And then, this little boy.


Urban hiking in Sherman Oaks

We spent two weeks with my mother before leaving for India. I’ve always enjoyed staying in her house, located on the north side of the foothills of the Santa Monica Mountains, just below Mulholland. This is where I grew up from age 13 onwards, and one of the things I loved most about living there was being able to walk up into the hills across from my parents’ house. From the ridge at the top, you can look across the San Fernando Valley to the San Gabriel mountains. On a clear day, it’s simply spectacular.

Valley view from top of canyon

As you can see, the view of the mountains was obscured on this visit, partly by smoke from a huge fire that was visibly burning on the slopes as we landed.  Of course, we also had the usual pre-rain San Fernando Valley smog muddying the horizon.

Sign for Deervale-Stone Canyon Park

Nonetheless, we started every day with a morning walk up to Deervale-Stone Canyon Park . That’s been for some years the official designation of the wild hilly land where I used to go when I was a teenager, and it’s as nice now as it was decades ago. The hills are covered with long grasses, beautiful wild plants I mostly don’t know the names of, plus California oaks and wild walnut trees. It’s a real wildlife refuge, too, inhabited by deer, rabbits, rattlesnakes, hawks and eagles.

You can walk straight into the park from Deervale Place, but there’s also an unmarked entrance between two houses on Crisp Canyon Road. Either way gets you eventually onto a trail that runs along the top of a ridge, with views on both sides.

View from Deervale ridge (Alan)

Parts of the trail are extremely steep, and the dry dust is slippery, so it helps if you have decent tread on your shoes. Hiking poles probably wouldn’t be a bad idea, and we have seen a couple of people using these.

There are always many interesting plants along the ridge, and even this late in the year, a number were still in bloom.


What we enjoyed most was walking one of the box canyons below the ridge trail, and then bushwhacking our way up the steep, soft-soiled slopes to reach the ridge trail. We saw a lot of wildlife in the morning stillness of the canyons: round little bunnies (so cute!), plenty of hawks, and the occasional eagle soaring majestically.

We were thrilled one morning to spot an owl flying across the canyon. It landed in a tree right above us, close enough for us to admire its cat-ear-like pointed tufts, and watch its head swivel as it surveyed the scene. As we watched, a large pale bird landed on a nearby branch, and began making a loud sound. We wondered if it was trying to drive the owl away, and sure enough, the owl soon took off, with the other bird close on the owl’s tail. Suddenly the pursuer rose, and dove down on the owl, pecking at its back. It was a surprising sight. During our regular walks through Sellwood Park over the years, we’ve seen small birds pursuing eagles, trying to drive them out of the park. But this encounter between the owl and other bird happened just above our heads, and the attack was startling.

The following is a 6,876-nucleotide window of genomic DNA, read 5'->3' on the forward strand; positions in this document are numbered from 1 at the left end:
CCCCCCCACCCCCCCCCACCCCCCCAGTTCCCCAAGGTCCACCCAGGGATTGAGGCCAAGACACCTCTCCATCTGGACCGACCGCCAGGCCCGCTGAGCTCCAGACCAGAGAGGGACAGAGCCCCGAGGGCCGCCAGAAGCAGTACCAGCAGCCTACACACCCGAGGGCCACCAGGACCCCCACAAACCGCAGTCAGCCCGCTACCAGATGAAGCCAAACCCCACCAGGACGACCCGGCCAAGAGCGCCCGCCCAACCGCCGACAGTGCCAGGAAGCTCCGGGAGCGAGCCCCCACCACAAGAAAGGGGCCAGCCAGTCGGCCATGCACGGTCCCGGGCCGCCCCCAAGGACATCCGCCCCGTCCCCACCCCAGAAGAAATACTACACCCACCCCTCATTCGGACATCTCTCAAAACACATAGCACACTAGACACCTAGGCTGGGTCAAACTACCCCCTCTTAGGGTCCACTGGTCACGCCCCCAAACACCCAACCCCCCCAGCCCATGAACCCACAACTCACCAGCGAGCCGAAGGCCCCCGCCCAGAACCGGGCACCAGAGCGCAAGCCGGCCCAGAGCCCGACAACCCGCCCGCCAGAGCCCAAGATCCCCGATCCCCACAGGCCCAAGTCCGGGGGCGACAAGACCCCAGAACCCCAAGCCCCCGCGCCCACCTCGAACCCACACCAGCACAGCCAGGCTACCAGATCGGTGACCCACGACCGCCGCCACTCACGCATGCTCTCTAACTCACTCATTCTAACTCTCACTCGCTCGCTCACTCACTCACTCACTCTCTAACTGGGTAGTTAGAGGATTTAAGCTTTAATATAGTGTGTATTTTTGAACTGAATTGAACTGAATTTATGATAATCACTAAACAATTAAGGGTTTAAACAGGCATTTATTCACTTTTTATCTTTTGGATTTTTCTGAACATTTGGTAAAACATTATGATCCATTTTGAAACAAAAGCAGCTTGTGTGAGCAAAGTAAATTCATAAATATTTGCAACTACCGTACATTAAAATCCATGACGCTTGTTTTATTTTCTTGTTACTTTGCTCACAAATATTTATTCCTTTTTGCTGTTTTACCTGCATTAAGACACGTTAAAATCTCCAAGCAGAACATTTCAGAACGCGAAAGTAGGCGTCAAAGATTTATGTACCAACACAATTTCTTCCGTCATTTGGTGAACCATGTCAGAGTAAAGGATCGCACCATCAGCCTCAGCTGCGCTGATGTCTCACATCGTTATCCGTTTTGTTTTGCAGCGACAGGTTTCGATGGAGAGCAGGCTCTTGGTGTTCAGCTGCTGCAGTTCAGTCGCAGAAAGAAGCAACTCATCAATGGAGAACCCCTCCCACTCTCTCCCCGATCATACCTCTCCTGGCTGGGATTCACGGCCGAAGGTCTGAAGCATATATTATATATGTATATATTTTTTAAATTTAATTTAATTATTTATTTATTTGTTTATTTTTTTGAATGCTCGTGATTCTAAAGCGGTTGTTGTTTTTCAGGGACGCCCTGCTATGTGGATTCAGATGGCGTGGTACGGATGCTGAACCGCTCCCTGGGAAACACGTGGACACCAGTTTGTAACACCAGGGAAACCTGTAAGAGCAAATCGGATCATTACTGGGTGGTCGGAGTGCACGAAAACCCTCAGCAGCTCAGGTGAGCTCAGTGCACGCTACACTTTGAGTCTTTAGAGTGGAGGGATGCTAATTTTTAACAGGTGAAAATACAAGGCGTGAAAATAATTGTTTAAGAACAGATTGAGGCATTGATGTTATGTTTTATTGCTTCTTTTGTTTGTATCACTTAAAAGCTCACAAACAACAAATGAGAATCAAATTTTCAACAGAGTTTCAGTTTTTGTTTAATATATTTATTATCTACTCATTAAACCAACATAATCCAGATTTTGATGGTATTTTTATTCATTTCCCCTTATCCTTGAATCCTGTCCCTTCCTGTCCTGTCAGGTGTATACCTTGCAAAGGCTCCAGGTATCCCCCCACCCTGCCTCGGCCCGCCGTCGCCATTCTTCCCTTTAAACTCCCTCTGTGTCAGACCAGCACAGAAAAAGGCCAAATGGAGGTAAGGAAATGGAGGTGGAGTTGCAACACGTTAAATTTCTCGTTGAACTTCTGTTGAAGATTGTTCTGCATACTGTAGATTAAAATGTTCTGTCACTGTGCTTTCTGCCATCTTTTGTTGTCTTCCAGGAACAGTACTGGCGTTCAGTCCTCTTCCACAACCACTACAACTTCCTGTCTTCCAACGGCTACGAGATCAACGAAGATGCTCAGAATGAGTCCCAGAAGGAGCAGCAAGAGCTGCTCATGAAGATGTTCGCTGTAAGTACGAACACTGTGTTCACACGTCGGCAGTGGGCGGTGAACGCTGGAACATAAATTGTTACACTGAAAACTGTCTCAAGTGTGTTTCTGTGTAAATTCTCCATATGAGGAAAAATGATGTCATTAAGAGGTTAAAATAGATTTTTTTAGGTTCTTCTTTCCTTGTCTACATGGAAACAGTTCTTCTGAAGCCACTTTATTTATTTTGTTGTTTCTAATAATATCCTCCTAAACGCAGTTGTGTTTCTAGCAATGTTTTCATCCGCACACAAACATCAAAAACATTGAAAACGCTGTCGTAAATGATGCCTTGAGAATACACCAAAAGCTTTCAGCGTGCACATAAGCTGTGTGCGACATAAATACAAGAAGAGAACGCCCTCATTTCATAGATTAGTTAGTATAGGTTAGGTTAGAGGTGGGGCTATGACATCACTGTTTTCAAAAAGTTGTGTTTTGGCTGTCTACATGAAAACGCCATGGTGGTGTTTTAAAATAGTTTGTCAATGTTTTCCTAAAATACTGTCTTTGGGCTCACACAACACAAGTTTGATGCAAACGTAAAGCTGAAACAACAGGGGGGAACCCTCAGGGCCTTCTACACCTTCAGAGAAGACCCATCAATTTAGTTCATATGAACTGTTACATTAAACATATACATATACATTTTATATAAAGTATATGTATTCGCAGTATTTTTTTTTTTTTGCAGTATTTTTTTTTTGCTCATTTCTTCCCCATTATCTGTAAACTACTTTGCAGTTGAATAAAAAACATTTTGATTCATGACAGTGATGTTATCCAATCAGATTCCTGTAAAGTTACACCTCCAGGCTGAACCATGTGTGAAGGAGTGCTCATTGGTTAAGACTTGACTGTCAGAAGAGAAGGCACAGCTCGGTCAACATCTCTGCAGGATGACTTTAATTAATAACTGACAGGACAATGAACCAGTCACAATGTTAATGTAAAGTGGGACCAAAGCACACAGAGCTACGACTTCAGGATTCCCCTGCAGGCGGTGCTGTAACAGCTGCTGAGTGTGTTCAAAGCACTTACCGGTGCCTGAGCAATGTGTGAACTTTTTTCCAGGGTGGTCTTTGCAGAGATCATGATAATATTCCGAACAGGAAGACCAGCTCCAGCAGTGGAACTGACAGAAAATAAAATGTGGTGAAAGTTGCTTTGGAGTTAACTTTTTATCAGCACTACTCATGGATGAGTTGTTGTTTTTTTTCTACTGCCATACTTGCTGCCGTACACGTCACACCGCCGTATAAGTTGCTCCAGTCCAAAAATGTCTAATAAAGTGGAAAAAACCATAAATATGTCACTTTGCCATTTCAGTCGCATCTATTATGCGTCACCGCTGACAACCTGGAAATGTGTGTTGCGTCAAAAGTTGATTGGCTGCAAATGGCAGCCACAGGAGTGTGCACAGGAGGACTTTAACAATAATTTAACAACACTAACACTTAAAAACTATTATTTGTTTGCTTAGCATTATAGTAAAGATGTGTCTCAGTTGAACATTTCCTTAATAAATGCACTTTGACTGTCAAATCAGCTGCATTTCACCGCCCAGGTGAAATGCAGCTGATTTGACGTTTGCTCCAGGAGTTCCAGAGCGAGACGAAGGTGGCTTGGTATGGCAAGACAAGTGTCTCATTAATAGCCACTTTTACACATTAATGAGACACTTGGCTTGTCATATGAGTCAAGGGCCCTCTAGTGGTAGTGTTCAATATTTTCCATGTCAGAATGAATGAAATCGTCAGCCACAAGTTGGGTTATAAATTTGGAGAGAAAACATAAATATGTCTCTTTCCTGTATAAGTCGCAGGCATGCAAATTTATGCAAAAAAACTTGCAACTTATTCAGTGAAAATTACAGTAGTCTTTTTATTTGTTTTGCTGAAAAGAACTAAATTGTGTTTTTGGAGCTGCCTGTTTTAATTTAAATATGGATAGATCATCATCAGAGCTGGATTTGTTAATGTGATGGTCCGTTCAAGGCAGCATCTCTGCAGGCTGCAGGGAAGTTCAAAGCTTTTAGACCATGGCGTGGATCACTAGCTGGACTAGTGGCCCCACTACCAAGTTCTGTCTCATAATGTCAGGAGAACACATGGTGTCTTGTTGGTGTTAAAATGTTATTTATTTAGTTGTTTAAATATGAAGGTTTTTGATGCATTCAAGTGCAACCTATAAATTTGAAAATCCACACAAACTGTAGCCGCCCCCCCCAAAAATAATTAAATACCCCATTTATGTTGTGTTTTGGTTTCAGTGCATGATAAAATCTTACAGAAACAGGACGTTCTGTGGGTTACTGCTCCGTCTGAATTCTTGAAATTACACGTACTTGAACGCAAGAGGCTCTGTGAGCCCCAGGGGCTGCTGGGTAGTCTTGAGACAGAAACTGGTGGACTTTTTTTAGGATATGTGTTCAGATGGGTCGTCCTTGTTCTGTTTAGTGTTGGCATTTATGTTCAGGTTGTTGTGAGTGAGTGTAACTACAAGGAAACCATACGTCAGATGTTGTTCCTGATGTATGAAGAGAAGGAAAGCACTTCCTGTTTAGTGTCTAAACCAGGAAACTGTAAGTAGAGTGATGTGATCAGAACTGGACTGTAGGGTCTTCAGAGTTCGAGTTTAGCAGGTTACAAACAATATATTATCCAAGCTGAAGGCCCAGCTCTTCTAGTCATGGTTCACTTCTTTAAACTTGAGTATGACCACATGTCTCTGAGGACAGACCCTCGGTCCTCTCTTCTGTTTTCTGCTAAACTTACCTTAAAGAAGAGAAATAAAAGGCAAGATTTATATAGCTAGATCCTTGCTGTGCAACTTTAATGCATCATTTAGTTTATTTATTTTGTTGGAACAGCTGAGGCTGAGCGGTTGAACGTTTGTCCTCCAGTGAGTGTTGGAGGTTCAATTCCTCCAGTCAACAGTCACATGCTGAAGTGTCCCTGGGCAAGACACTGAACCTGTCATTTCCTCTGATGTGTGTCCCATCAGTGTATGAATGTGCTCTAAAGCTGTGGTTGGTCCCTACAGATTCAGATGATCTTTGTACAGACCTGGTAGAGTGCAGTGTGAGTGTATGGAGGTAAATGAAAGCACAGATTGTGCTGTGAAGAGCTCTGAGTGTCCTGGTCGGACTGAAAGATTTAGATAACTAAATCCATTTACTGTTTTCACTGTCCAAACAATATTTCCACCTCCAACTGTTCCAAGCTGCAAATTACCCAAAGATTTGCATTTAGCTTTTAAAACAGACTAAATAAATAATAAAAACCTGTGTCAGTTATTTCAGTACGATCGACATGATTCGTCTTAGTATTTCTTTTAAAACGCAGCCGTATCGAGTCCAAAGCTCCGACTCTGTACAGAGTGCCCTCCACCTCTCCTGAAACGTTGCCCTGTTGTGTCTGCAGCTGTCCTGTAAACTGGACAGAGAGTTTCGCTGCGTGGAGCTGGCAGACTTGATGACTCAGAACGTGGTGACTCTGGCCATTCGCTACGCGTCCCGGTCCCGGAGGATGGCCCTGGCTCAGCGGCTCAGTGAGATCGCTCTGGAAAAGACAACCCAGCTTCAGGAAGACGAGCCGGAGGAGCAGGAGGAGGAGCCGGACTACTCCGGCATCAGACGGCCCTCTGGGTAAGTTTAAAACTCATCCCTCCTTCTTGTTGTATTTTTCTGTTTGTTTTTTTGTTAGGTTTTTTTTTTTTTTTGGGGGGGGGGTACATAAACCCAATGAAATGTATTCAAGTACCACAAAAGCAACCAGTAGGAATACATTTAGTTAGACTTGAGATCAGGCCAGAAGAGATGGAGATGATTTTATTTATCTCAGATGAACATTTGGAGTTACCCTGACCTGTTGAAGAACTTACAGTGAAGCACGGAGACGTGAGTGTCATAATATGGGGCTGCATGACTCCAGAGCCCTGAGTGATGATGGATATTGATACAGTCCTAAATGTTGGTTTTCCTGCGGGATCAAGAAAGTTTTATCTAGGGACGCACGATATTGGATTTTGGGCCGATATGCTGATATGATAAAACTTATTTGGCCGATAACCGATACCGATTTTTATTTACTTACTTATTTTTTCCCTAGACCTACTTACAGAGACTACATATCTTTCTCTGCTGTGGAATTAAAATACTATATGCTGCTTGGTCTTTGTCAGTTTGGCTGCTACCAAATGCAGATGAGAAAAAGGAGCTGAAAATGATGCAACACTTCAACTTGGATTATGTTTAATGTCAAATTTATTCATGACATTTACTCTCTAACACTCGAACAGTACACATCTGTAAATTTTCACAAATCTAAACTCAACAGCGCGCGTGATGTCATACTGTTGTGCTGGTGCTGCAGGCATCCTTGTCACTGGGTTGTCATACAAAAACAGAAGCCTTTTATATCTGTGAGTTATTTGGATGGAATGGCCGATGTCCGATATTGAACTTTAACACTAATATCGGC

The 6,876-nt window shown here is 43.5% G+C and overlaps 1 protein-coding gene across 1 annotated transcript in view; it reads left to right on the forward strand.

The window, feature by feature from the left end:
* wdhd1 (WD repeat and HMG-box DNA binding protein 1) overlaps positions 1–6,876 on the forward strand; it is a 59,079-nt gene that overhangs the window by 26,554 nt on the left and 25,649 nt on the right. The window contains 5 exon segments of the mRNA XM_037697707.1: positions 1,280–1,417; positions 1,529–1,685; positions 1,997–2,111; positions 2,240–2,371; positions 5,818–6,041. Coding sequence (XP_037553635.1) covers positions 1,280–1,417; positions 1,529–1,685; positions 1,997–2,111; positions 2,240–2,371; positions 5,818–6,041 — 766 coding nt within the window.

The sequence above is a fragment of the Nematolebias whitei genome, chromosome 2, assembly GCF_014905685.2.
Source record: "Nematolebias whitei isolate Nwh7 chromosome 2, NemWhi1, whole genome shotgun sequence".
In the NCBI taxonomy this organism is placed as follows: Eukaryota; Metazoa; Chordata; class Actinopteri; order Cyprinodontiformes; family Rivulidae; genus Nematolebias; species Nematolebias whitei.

We traversed the slopes of the canyons carefully, because of the loose earth and occasional thick growth. Here’s Alan scrambling along a deer trail that ran across a sharp slope. We like to refer to it as bushwhacking.


The slopes hills are covered with golden dry grasses at this time of year, as well as mature trees. But it’s very green the in the folds of the canyons, where water collects.

At the top of the canyon that leads off Madelia, we discovered a lovely wide basin of green, filled with birds flitting from one shrub to another, eating from grass seed heads and calling to one another.

In the basin

People being what they are, this lovely wild basin was edged with trash – crushed beer cans, food packaging, the usual stuff that I usually avoid including in the frame.  But there were also a few discarded items that had gained a certain patina over the years.


After living in Portland for the past 29 years, where we have not only many beautiful hikes within an hour’s drive away, but also a nature preserve just 20 minutes’ walk from our house, we felt lucky to start every day with a walk into wild areas, where we could fill our socks with grass-seed heads and our eyes with views of mountains, wild birds and blue skies.